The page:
How accessible is accessible enough?


The public pool in my city doesn’t have a visible pool lift to accommodate wheelchair users. Apparently you have to call in advance to arrange that the lift be brought (from wherever it is) to the pool that day. I find myself wondering if this is accessible enough or not.

Equal access is a tricky thing. Is it equal access if you have to jump through a hoop in order to gain access? Ideally, equal access means that I should be able to spontaneously access something, without planning, any time I want to. That’s how it is for able-bodied people after all. If an able-bodied person wanted to go swimming at the public pool RIGHT NOW, they could. However, if I wanted to go swimming RIGHT NOW, I couldn’t. I’d have to call first and make sure they got the pool lift there in time.

This same scenario pops up all over the place. Accessible taxis often have to be scheduled in advance. Airport shuttles, same thing. Want accessible concert tickets? Sorry, you can’t buy those online, you have to call the box office.

Is it acceptable to have to wait or go through other avenues to secure accessibility? If you’re willing to surrender spontaneity, then yes. But who wants to do that?

An argument could be made that it costs too much to provide citywide access to pools and therefore since there’s not a huge demand for it, the scheduling solution works best.

However, I have a problem with assuming that there’s not a huge demand for something that disabled people might use. This is like a store owner who says, “I don’t have a lot of disabled customers, why should I put in a ramp?” when his store is up a flight of stairs. Of course the store owner doesn’t see a lot of disabled customers — they can’t get in the store!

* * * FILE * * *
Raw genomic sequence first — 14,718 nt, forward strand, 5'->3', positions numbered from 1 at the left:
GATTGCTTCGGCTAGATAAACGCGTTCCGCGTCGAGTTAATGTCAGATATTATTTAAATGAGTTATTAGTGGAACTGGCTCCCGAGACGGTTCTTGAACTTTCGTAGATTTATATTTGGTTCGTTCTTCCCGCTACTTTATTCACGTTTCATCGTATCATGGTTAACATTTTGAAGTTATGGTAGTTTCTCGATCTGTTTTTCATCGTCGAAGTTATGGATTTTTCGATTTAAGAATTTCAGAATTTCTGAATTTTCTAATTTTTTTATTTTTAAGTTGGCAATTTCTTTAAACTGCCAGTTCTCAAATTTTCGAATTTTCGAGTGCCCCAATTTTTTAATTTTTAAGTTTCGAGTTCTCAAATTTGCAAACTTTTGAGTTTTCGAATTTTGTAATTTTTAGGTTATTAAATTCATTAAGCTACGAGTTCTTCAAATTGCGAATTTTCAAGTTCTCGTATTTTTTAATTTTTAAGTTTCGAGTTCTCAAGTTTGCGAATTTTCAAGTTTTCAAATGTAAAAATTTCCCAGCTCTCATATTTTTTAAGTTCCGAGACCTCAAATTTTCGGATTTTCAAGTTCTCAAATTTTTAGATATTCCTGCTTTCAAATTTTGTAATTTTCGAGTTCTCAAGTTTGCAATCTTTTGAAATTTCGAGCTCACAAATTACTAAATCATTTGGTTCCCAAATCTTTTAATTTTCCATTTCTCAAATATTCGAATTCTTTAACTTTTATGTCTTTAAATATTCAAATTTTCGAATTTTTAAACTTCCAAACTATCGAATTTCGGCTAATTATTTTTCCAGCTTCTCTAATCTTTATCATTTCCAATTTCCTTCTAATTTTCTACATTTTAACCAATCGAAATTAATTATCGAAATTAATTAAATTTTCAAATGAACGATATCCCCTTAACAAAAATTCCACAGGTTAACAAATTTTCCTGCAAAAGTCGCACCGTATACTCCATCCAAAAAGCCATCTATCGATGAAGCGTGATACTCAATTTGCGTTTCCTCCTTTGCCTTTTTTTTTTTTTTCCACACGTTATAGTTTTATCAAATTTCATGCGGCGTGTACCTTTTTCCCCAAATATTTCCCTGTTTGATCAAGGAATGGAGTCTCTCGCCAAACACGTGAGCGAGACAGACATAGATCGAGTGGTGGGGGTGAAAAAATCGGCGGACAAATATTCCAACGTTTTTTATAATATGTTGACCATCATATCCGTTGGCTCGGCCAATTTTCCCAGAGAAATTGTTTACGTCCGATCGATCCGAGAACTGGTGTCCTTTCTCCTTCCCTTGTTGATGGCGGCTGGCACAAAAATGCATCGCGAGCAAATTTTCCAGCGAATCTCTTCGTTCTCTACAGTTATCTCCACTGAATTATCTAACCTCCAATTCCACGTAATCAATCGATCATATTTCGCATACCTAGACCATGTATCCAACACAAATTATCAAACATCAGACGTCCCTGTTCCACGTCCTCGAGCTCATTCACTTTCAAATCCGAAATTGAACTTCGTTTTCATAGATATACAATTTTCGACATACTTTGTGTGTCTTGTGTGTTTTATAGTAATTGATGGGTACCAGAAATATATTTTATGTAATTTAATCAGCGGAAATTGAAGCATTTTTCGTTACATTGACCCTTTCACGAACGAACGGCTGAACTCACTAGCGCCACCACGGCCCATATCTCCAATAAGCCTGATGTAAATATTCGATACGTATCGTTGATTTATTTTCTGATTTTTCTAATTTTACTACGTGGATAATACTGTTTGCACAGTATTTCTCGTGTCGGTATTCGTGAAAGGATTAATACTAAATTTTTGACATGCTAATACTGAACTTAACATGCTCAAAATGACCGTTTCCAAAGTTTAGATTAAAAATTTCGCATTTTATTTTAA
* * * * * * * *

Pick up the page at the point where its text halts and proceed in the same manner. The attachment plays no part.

Obviously, having immediate access to accessible tools like a pool lift is an optimal situation. But secondary to its usefulness, these tools advertise to the general public that, “Hey, this place is accessible! Tell your friends and family!” Then perhaps more people show up and use the device. Otherwise the presumption is that there’s no lift, and no means of easily getting a wheelchair user into the pool, and therefore not accessible even though it might be (with a phone call).

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3 Responses to How accessible is accessible enough?

  1. Gord Wallen says:

    Dan – I did my fall tour of downtown Georgetown last Sunday. Not much is open but did some window shopping before the snow arrives. A coffee would have been nice but the only shop open had a single step. (one small step for may, one giant leap for Gord kind!) In the past I’ve gotten off my scooter and used my cane to enter the store. I’ve been too weak lately so I just drove by. If the shop would invest in a simple removeble ramp I could have gone in and sat by the fire place and enjoyed a brew. I think coffee businesses rely on every cup sold to stay in business. I know would be a regular customer if I could get in because there is no other shop within walking distance. Anyway I arrived home without a cafine fix and my wife had to listen to my rant again.

    I just had a brain fart – I think I will approach the local BIA (business improvement area) that looks after the downtown area and see if they want to invest in a ramp that can be borrowed by some of the businesses. It not direct access but better than nothing. I’ll let you know how I make out!


  2. Dan says:

    Thanks Gord! I actually had a guy say that to me out in Hawaii when I asked why he didn’t just buy a portable ramp for his restaurant…lol

  3. Gord Wallen says:

    Good one Dan! I love the comment about not getting disabled customers.

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